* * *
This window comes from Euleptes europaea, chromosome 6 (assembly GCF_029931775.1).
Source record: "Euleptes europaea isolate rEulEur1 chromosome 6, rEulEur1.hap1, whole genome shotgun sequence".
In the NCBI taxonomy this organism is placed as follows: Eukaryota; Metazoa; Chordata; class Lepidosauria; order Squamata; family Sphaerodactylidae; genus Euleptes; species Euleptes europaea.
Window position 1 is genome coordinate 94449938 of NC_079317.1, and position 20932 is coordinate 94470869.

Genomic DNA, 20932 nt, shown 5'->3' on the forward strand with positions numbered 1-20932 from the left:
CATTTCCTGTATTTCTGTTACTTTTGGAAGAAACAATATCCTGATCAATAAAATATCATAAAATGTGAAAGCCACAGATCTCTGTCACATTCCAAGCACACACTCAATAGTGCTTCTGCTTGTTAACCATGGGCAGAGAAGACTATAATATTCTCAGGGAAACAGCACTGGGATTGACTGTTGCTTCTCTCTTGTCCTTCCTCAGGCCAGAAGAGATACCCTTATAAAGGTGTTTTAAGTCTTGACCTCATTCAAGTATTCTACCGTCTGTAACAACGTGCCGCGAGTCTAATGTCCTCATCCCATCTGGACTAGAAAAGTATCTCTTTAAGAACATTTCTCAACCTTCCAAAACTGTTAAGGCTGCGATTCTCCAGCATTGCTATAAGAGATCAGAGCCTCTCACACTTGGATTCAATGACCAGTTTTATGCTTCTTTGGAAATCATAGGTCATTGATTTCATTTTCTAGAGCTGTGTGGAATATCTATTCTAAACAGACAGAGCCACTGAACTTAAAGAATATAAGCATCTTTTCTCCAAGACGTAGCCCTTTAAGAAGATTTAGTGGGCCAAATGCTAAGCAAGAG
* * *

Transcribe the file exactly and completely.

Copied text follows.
This window comes from Euleptes europaea, chromosome 6 (assembly GCF_029931775.1).
Source record: "Euleptes europaea isolate rEulEur1 chromosome 6, rEulEur1.hap1, whole genome shotgun sequence".
In the NCBI taxonomy this organism is placed as follows: Eukaryota; Metazoa; Chordata; class Lepidosauria; order Squamata; family Sphaerodactylidae; genus Euleptes; species Euleptes europaea.
Window position 1 is genome coordinate 94449938 of NC_079317.1, and position 20932 is coordinate 94470869.

Genomic DNA, 20932 nt, shown 5'->3' on the forward strand with positions numbered 1-20932 from the left:
CATTTCCTGTATTTCTGTTACTTTTGGAAGAAACAATATCCTGATCAATAAAATATCATAAAATGTGAAAGCCACAGATCTCTGTCACATTCCAAGCACACACTCAATAGTGCTTCTGCTTGTTAACCATGGGCAGAGAAGACTATAATATTCTCAGGGAAACAGCACTGGGATTGACTGTTGCTTCTCTCTTGTCCTTCCTCAGGCCAGAAGAGATACCCTTATAAAGGTGTTTTAAGTCTTGACCTCATTCAAGTATTCTACCGTCTGTAACAACGTGCCGCGAGTCTAATGTCCTCATCCCATCTGGACTAGAAAAGTATCTCTTTAAGAACATTTCTCAACCTTCCAAAACTGTTAAGGCTGCGATTCTCCAGCATTGCTATAAGAGATCAGAGCCTCTCACACTTGGATTCAATGACCAGTTTTATGCTTCTTTGGAAATCATAGGTCATTGATTTCATTTTCTAGAGCTGTGTGGAATATCTATTCTAAACAGACAGAGCCACTGAACTTAAAGAATATAAGCATCTTTTCTCCAAGACGTAGCCCTTTAAGAAGATTTAGTGGGCCAAATGCTAAGCAAGAG